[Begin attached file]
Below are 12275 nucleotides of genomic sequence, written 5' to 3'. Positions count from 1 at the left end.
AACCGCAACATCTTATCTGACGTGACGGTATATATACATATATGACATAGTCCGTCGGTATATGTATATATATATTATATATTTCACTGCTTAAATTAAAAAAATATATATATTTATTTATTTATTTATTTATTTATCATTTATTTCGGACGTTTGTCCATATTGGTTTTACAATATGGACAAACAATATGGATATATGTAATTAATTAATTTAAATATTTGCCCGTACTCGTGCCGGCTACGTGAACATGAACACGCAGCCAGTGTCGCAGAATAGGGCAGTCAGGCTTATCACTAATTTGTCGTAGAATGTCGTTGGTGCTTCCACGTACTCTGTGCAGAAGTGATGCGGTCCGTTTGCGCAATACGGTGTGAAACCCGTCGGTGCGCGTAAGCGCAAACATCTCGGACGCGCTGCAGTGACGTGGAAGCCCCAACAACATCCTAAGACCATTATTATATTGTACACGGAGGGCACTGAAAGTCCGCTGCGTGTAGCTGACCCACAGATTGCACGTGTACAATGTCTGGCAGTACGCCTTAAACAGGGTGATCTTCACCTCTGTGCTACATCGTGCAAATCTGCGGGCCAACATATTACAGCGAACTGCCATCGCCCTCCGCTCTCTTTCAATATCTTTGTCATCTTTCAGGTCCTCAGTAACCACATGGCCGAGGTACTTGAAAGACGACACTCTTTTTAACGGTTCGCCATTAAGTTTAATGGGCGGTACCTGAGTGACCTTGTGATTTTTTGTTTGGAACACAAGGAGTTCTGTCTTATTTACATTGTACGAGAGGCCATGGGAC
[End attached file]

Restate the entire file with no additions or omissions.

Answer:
Below are 12275 nucleotides of genomic sequence, written 5' to 3'. Positions count from 1 at the left end.
AACCGCAACATCTTATCTGACGTGACGGTATATATACATATATGACATAGTCCGTCGGTATATGTATATATATATTATATATTTCACTGCTTAAATTAAAAAAATATATATATTTATTTATTTATTTATTTATTTATCATTTATTTCGGACGTTTGTCCATATTGGTTTTACAATATGGACAAACAATATGGATATATGTAATTAATTAATTTAAATATTTGCCCGTACTCGTGCCGGCTACGTGAACATGAACACGCAGCCAGTGTCGCAGAATAGGGCAGTCAGGCTTATCACTAATTTGTCGTAGAATGTCGTTGGTGCTTCCACGTACTCTGTGCAGAAGTGATGCGGTCCGTTTGCGCAATACGGTGTGAAACCCGTCGGTGCGCGTAAGCGCAAACATCTCGGACGCGCTGCAGTGACGTGGAAGCCCCAACAACATCCTAAGACCATTATTATATTGTACACGGAGGGCACTGAAAGTCCGCTGCGTGTAGCTGACCCACAGATTGCACGTGTACAATGTCTGGCAGTACGCCTTAAACAGGGTGATCTTCACCTCTGTGCTACATCGTGCAAATCTGCGGGCCAACATATTACAGCGAACTGCCATCGCCCTCCGCTCTCTTTCAATATCTTTGTCATCTTTCAGGTCCTCAGTAACCACATGGCCGAGGTACTTGAAAGACGACACTCTTTTTAACGGTTCGCCATTAAGTTTAATGGGCGGTACCTGAGTGACCTTGTGATTTTTTGTTTGGAACACAAGGAGTTCTGTCTTATTTACATTGTACGAGAGGCCATGGGAC